What is Colonoscopy ?
Colonoscopy is a procedure used to see inside the colon and rectum. Colonoscopy can detect inflamed tissue, ulcers, and abnormal growths. The procedure is used to look for early signs of colorectal cancer and can help doctors diagnose unexplained changes in bowel habits, abdominal pain, bleeding from the anus, and weight loss.
How to Prepare for Colonoscopy ?
The doctor usually provides written instructions about how to prepare for colonoscopy. The process is called a bowel prep. Generally, all solids must be emptied from the gastrointestinal tract by following a clear liquid diet for 1 to 3 days before the procedure. Patients should not drink beverages containing red or purple dye.
Acceptable liquids include :
- fat-free bouillon or broth
- strained fruit juice
- plain coffee
- plain tea
- sports drinks, such as Gatorade
A laxative or an enema may be required the night before colonoscopy. A laxative is medicine that loosens stool and increases bowel movements. Laxatives are usually swallowed in pill form or as a powder dissolved in water. An enema is performed by flushing water, or sometimes a mild soap solution, into the anus using a special wash bottle.
Patients should inform the doctor of all medical conditions and any medications, vitamins, or supplements taken regularly, including :
- arthritis medications
- blood thinners
- diabetes medications
- vitamins that contain iron
Driving is not permitted for 24 hours after colonoscopy to allow the sedative time to wear off. Before the appointment, patients should make plans for a ride home.
Why is Colonoscopy done?
This test may be done for a variety of reasons. Most often it is done to investigate the finding of blood in the stool, abdominal pain, diarrhea, a change in the bowel habits, or an abnormality found on colon x- ray or a CT scan. Certain individuals with previous history of polyps or colon cancer and certain individuals with family history of particular malignancies or colon problems may be advised to have periodic colonoscopies because they are at a greater risk of polyps or colon cancer.
What happens during Colonoscopy?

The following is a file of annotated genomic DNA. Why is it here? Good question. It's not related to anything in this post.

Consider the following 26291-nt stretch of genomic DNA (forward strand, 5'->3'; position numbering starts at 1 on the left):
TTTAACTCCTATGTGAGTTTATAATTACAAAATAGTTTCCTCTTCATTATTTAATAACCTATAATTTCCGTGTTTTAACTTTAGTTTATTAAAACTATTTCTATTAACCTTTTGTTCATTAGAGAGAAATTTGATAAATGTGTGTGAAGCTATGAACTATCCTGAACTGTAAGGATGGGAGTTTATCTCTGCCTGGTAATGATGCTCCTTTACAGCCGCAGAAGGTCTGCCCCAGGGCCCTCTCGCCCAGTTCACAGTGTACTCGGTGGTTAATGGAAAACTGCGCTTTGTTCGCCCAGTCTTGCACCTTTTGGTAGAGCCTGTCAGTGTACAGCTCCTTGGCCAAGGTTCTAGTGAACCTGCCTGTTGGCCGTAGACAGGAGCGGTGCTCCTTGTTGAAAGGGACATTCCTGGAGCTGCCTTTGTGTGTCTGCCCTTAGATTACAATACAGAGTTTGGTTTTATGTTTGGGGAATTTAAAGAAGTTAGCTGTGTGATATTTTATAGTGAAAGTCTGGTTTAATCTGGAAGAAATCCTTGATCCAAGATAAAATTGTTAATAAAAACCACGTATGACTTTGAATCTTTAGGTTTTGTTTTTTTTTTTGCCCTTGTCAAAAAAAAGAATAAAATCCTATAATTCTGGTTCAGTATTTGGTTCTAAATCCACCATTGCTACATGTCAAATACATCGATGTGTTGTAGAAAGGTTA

Colonoscopy is well-tolerated and rarely causes much pain. You might feel pressure, bloating or cramping during the procedure. Your doctor might give you a sedative to help you relax and better tolerate any discomfort.
You will lie on your side or back while your doctor slowly advances a colonoscope through your large intestine to examine the lining. Your doctor will examine the lining again as he or she slowly withdraws the colonoscope. The procedure itself usually takes 15 to 60 minutes, although you should plan on two to three hours for waiting, preparation and recovery.
In some cases, the doctor cannot pass the colonoscope through the entire colon to where it meets the small intestine. Although another examination might be needed, your doctor might decide that the limited examination is sufficient.
As with any procedure, there are risks associated with a colonoscopy. Before obtaining your consent for the procedure, your doctor will tell you about the potential risks.
- The most common side effects are cramping pain and abdominal swelling caused by the air used to inflate the colon during the procedure. This air is expelled shortly after the procedure, and these symptoms generally go away.
- If a biopsy is performed during the procedure, you may also note small amounts of blood in the bowel movements after the examination. This may last for a few days.
- Though rare, there is potential for the colonoscope to injure the intestinal wall, causing perforation, infection, or bleeding.
- Although this test is very helpful in finding the cause of many digestive diseases, abnormalities can go undetected at times. Factors that can affect this include the completeness of your bowel preparation before the procedure, the skill of the operator of the colonoscope, and your anatomy.
- When this test is performed, you will be given sedating medications to make the test more comfortable. Whenever a medication is given, a risk of an allergic reaction or side effect of the medication itself is present. These IV medications are given under medical supervision, and you will be monitored during the procedure to lessen the risk of medication-related complications.